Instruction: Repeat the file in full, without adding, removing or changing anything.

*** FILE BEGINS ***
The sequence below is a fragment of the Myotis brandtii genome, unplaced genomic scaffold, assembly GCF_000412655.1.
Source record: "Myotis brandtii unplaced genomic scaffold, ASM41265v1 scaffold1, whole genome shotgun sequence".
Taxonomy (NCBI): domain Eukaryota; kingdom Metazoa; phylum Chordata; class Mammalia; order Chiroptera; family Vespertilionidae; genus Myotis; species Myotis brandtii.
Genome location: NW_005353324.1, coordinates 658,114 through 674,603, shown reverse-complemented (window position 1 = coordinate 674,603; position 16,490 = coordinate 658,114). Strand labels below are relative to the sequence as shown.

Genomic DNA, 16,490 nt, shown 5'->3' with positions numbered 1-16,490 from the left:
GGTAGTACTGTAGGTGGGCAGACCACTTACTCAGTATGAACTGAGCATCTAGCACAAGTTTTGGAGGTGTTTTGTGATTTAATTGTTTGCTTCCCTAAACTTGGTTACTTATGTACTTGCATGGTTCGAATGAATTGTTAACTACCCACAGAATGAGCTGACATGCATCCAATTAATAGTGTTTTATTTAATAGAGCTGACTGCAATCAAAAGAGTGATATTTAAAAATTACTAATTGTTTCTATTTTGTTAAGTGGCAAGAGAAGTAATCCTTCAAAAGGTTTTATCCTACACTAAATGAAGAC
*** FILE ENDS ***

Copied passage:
The sequence below is a fragment of the Myotis brandtii genome, unplaced genomic scaffold, assembly GCF_000412655.1.
Source record: "Myotis brandtii unplaced genomic scaffold, ASM41265v1 scaffold1, whole genome shotgun sequence".
Taxonomy (NCBI): domain Eukaryota; kingdom Metazoa; phylum Chordata; class Mammalia; order Chiroptera; family Vespertilionidae; genus Myotis; species Myotis brandtii.
Genome location: NW_005353324.1, coordinates 658,114 through 674,603, shown reverse-complemented (window position 1 = coordinate 674,603; position 16,490 = coordinate 658,114). Strand labels below are relative to the sequence as shown.

Genomic DNA, 16,490 nt, shown 5'->3' with positions numbered 1-16,490 from the left:
GGTAGTACTGTAGGTGGGCAGACCACTTACTCAGTATGAACTGAGCATCTAGCACAAGTTTTGGAGGTGTTTTGTGATTTAATTGTTTGCTTCCCTAAACTTGGTTACTTATGTACTTGCATGGTTCGAATGAATTGTTAACTACCCACAGAATGAGCTGACATGCATCCAATTAATAGTGTTTTATTTAATAGAGCTGACTGCAATCAAAAGAGTGATATTTAAAAATTACTAATTGTTTCTATTTTGTTAAGTGGCAAGAGAAGTAATCCTTCAAAAGGTTTTATCCTACACTAAATGAAGAC